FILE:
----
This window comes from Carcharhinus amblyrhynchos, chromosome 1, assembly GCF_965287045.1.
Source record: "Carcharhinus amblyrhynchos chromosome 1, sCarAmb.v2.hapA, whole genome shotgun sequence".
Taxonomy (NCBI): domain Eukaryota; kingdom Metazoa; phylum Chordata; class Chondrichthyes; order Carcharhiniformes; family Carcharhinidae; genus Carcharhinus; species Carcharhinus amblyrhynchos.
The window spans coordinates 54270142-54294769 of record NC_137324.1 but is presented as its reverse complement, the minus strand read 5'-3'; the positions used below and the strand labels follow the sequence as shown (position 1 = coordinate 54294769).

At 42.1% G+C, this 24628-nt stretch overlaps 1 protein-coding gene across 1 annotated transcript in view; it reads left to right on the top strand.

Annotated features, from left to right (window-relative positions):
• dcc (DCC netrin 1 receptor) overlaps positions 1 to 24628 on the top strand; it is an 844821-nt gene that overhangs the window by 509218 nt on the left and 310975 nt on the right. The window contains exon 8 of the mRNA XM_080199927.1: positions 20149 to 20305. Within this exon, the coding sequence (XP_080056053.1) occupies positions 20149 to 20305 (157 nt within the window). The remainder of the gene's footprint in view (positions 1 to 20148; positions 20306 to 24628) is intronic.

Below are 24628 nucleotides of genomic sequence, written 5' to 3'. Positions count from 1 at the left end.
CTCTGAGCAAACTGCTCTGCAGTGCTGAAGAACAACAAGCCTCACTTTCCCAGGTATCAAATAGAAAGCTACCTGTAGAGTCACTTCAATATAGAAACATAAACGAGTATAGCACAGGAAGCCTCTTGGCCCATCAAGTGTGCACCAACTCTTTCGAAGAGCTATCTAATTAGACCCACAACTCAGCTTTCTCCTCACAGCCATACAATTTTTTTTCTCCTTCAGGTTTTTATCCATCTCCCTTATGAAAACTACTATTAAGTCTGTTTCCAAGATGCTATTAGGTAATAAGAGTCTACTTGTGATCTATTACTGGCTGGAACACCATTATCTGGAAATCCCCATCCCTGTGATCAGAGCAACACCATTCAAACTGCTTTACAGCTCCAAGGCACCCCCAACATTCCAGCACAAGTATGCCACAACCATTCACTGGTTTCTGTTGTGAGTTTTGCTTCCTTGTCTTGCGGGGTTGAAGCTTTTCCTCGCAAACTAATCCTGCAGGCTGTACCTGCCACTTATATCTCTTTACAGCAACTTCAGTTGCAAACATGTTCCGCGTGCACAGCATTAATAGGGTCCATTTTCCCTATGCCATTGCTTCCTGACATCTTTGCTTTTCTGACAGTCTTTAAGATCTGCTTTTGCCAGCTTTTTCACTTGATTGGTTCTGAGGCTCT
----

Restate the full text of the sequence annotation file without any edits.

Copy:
This window comes from Carcharhinus amblyrhynchos, chromosome 1, assembly GCF_965287045.1.
Source record: "Carcharhinus amblyrhynchos chromosome 1, sCarAmb.v2.hapA, whole genome shotgun sequence".
Taxonomy (NCBI): domain Eukaryota; kingdom Metazoa; phylum Chordata; class Chondrichthyes; order Carcharhiniformes; family Carcharhinidae; genus Carcharhinus; species Carcharhinus amblyrhynchos.
The window spans coordinates 54270142-54294769 of record NC_137324.1 but is presented as its reverse complement, the minus strand read 5'-3'; the positions used below and the strand labels follow the sequence as shown (position 1 = coordinate 54294769).

At 42.1% G+C, this 24628-nt stretch overlaps 1 protein-coding gene across 1 annotated transcript in view; it reads left to right on the top strand.

Annotated features, from left to right (window-relative positions):
• dcc (DCC netrin 1 receptor) overlaps positions 1 to 24628 on the top strand; it is an 844821-nt gene that overhangs the window by 509218 nt on the left and 310975 nt on the right. The window contains exon 8 of the mRNA XM_080199927.1: positions 20149 to 20305. Within this exon, the coding sequence (XP_080056053.1) occupies positions 20149 to 20305 (157 nt within the window). The remainder of the gene's footprint in view (positions 1 to 20148; positions 20306 to 24628) is intronic.

Below are 24628 nucleotides of genomic sequence, written 5' to 3'. Positions count from 1 at the left end.
CTCTGAGCAAACTGCTCTGCAGTGCTGAAGAACAACAAGCCTCACTTTCCCAGGTATCAAATAGAAAGCTACCTGTAGAGTCACTTCAATATAGAAACATAAACGAGTATAGCACAGGAAGCCTCTTGGCCCATCAAGTGTGCACCAACTCTTTCGAAGAGCTATCTAATTAGACCCACAACTCAGCTTTCTCCTCACAGCCATACAATTTTTTTTCTCCTTCAGGTTTTTATCCATCTCCCTTATGAAAACTACTATTAAGTCTGTTTCCAAGATGCTATTAGGTAATAAGAGTCTACTTGTGATCTATTACTGGCTGGAACACCATTATCTGGAAATCCCCATCCCTGTGATCAGAGCAACACCATTCAAACTGCTTTACAGCTCCAAGGCACCCCCAACATTCCAGCACAAGTATGCCACAACCATTCACTGGTTTCTGTTGTGAGTTTTGCTTCCTTGTCTTGCGGGGTTGAAGCTTTTCCTCGCAAACTAATCCTGCAGGCTGTACCTGCCACTTATATCTCTTTACAGCAACTTCAGTTGCAAACATGTTCCGCGTGCACAGCATTAATAGGGTCCATTTTCCCTATGCCATTGCTTCCTGACATCTTTGCTTTTCTGACAGTCTTTAAGATCTGCTTTTGCCAGCTTTTTCACTTGATTGGTTCTGAGGCTCT